Sing and Play Teacher Guide

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The First Lesson Take the time to get to know your student. Are they excitable or serious? Can they take instructions or will you need to make everything into a game? Are they independent learners or so independent that they try and dictate the lesson? Are they too shy to make any sounds on the piano or so excited that they come in fists a-blazing?! Do they already have some musical knowledge, conscious or unconscious, about pitch, beat, keyboard geography? Can they already play a fun rote song they have learnt elsewhere? Read more…

Preparing Pulse Performing with a steady beat is a fundamental musical skill and working towards that skill can be part of every music lesson. In Sing and Play, the first songs are limited to single syllable words. With just one sound on a beat it’s really easy for children to use movement to feel the beat. I almost always introduce a song away from the book and the piano. I have a gorgeous little blackbird puppet from The Puppet Company that I use for Black Crow. I call him Quaver (always preparing  for the future!). I bounce the bird on my knee and the children do the same. We also fly him around to show melodic contour, but more on that later! If a child is struggling to feel the beat then I can bounce the bird on their shoulder or hand. The children can choose different places on their body to bounce the bird. Read more…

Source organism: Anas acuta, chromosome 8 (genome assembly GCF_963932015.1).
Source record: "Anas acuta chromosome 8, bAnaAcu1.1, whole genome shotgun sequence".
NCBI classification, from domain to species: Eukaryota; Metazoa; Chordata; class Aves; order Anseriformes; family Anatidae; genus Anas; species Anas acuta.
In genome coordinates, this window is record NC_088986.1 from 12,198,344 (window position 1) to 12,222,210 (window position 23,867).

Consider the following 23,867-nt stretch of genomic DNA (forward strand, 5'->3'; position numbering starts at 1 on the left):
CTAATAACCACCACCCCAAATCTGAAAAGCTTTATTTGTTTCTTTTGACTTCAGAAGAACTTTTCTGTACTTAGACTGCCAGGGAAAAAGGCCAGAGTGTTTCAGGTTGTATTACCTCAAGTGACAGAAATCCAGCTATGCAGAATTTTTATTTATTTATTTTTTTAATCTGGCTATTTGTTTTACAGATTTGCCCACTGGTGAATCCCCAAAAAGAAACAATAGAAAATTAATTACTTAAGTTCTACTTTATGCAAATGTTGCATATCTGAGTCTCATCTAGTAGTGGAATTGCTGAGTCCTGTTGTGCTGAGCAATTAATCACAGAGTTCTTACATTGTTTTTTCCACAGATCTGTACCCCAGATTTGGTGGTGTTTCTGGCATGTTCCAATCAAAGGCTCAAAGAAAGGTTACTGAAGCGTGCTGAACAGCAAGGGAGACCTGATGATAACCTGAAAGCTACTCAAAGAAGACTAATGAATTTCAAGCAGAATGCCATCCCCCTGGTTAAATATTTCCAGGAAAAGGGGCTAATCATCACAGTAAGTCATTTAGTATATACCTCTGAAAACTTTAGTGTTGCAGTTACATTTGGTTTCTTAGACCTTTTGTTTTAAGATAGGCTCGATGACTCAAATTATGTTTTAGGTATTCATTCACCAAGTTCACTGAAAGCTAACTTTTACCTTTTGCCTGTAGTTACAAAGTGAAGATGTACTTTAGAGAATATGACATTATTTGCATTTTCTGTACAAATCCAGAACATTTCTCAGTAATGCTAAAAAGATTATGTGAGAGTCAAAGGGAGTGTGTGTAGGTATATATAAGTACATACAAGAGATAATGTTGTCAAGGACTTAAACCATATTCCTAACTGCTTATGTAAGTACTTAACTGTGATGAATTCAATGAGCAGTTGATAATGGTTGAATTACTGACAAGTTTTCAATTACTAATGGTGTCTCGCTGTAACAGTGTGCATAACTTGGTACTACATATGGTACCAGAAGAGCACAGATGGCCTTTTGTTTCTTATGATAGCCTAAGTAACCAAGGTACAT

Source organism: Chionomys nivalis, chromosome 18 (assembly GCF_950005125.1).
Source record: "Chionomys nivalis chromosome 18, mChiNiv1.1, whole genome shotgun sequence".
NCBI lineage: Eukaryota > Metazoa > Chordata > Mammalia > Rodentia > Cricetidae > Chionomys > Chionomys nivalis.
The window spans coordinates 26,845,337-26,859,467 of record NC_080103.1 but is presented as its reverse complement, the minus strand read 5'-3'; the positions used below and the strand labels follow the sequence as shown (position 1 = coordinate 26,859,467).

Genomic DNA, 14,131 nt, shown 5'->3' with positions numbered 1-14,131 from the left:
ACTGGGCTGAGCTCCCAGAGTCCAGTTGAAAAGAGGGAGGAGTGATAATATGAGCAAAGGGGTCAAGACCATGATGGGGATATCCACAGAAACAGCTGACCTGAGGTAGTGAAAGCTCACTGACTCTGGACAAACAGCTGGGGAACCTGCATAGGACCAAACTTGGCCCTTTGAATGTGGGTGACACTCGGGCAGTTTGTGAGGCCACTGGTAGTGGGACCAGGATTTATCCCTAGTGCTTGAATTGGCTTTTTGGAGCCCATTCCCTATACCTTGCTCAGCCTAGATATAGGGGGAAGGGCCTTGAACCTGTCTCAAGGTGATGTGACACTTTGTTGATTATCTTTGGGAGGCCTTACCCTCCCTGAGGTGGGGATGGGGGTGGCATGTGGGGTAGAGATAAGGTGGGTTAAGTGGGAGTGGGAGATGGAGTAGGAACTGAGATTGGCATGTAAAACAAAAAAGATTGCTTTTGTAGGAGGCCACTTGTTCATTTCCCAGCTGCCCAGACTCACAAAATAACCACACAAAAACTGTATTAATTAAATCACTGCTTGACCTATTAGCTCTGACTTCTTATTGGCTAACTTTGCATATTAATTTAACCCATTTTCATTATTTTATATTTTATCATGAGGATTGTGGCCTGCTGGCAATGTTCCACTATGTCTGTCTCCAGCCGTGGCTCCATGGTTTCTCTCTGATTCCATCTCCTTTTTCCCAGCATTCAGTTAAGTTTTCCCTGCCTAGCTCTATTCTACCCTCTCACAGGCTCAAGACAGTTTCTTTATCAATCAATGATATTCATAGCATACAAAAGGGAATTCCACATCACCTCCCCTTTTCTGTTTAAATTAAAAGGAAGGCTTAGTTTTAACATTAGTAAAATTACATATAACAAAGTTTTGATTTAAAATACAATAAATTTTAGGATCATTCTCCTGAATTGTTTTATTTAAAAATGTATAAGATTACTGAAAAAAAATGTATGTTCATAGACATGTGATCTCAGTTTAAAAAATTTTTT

Preparing Pitch The Mind Reading Game is from Jolly Music Handbook for Beginners by Cyrilla Rowsell and David Vinden, where it is known as the Signals Game. Move away from the keyboard and tell the student they’re going to play a mind reading game. Tell them it is very tricky and they probably won’t be able to do it. Sing “Stand Up” on so-do’ (eg E up to A) and then “Sit Down” on so-do (eg E down to A). Repeat, sometimes repeating the same instruction twice or more in a row. Read more…

Presenting Pitch In the post Preparing Pulse I introduced my simple composition Black Crow and how it can be used to experience pulse or steady beat. It is also perfect for preparing and presenting pitch. We start with my blackbird puppet Quaver. While we sing the song, the child holds the puppet and makes it dance, or fly around. If the child does anything that maps to the melodic contour then draw attention to it. If not, then feel free to model or guide the child. Read more…